yelling "Yeah!! Sell!! One appliance sold is one appliance's
worth of happiness!"
- I'm #1!/Toppu wa Ore da!: Featuring a very unusual
automobile sales manager: a woman. She uses her sex in her work
to great advantage, because her (male) clients are thrown off
their guard by her gender and her good looks.
- Salaryman Seminar/Sarariiman Senka: The gender gap
between older and younger salarymen.
Besides the essays that begin each excerpt, there are also
profiles of the essayists and all the writers and illustrators
of the various manga; a short glossary of terms; and a preface.
This work is both entertaining and highly frustrating--entertaining
because these are unusual and well-done comics, and frustrating
because they're merely excerpts from much, much longer works,
and we're not likely to see any more translations from them because
there probably isn't much of a market for them in the Western
world. But even so truncated, they offer a glimpse into a business
world that is very different from the one that U.S. readers are
familiar with. Behaviors that U.S. readers would find insulting
or demeaning, such as bowing to superiors or sexual harrassment,
are part of the working landscape. If one doesn't understand
what motivates OLs, their situation seems outrageously subservient.
The kind of "my job is my life" attitude found in Section
Chief Kosaku Shima tends to be ridiculed or looked upon with
distaste in the Western world, and Hira's defense of his bosses
(in Director Hira Namijiro) when they haven't treated
him well is simply unfathomable. On the other hand, slackers
and goof-offs can be found everywhere, and certain forms of office
politics are obviously universal! And the essays are almost universally
interesting and informative on both the comics and their meaning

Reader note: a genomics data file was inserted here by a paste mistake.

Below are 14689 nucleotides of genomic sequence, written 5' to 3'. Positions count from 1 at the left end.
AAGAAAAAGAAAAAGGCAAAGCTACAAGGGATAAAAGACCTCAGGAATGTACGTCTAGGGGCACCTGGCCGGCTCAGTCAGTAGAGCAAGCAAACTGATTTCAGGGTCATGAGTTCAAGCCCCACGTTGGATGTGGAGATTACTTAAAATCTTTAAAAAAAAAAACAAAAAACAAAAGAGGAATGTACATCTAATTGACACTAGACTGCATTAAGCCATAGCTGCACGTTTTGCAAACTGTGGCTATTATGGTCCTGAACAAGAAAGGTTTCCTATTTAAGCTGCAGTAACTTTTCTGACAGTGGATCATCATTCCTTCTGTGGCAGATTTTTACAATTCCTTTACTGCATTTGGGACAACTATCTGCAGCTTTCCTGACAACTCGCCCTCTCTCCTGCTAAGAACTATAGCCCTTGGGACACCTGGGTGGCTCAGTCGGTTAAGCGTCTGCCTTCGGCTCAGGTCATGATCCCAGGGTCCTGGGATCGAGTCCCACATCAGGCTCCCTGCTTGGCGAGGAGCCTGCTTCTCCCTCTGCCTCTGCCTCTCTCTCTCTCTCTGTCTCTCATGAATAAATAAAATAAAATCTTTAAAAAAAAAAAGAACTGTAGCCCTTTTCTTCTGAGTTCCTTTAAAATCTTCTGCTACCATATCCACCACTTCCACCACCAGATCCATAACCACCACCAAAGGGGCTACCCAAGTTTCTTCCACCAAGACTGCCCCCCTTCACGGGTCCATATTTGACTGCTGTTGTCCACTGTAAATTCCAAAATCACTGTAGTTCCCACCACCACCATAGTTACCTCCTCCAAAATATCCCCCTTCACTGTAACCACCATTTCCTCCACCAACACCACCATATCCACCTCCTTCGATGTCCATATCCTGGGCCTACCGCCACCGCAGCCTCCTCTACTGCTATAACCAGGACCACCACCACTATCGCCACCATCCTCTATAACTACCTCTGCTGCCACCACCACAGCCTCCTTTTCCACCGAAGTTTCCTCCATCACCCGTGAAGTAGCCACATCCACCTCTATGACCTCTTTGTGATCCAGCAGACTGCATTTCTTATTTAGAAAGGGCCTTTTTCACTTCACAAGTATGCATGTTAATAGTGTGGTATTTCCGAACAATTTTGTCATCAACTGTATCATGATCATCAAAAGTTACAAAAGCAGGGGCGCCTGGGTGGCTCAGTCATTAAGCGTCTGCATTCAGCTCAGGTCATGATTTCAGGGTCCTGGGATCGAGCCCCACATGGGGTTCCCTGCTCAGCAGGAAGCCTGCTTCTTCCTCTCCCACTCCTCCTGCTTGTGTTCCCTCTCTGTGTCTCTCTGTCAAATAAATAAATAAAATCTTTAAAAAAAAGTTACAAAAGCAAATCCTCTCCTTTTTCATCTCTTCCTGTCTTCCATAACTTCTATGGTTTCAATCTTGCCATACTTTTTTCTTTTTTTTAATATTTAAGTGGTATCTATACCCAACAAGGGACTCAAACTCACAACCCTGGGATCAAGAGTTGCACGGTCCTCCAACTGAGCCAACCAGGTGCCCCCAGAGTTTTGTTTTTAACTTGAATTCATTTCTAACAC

to the Japanese business world, and the Japanese business world
The artistic styles range from cartoony-crude to highly realistic;
there's little of the flashiness of more "typical"
translated manga. Of course, the subject matter hardly demands
The convention of reading the panels and word balloons from
right to left is awkward but can be forgiven given the original
language-teaching purpose of these comics--as opposed to the
merely "symbolic" use of right-to-left panels in the
new publication of Dragon Ball. Also, the editor and translators
didn't want to alter the comics in any significant way, and they
felt that the right-to-left convention was a worthwhile compromise.
One thing that I found irksome was the relatively limited utility
of the table of contents; the chapter headings provide neither
artist nor writer. Also, translators for the various comics are
not listed at all. I can't tell whether these are the original
translations from Mangajin or whether the comics were
retranslated for this book.
Bringing Home the Sushi is highly recommended for those
interested in Japanese culture and business, and for those who
want a peek at manga that would be considered nonstandard in
the US. It's not a terrific "pure read" because of
the excerpted nature of the comics, but it's certainly entertaining.
Oh, if only someone was interested enough to translate a full
volume or two of these stories!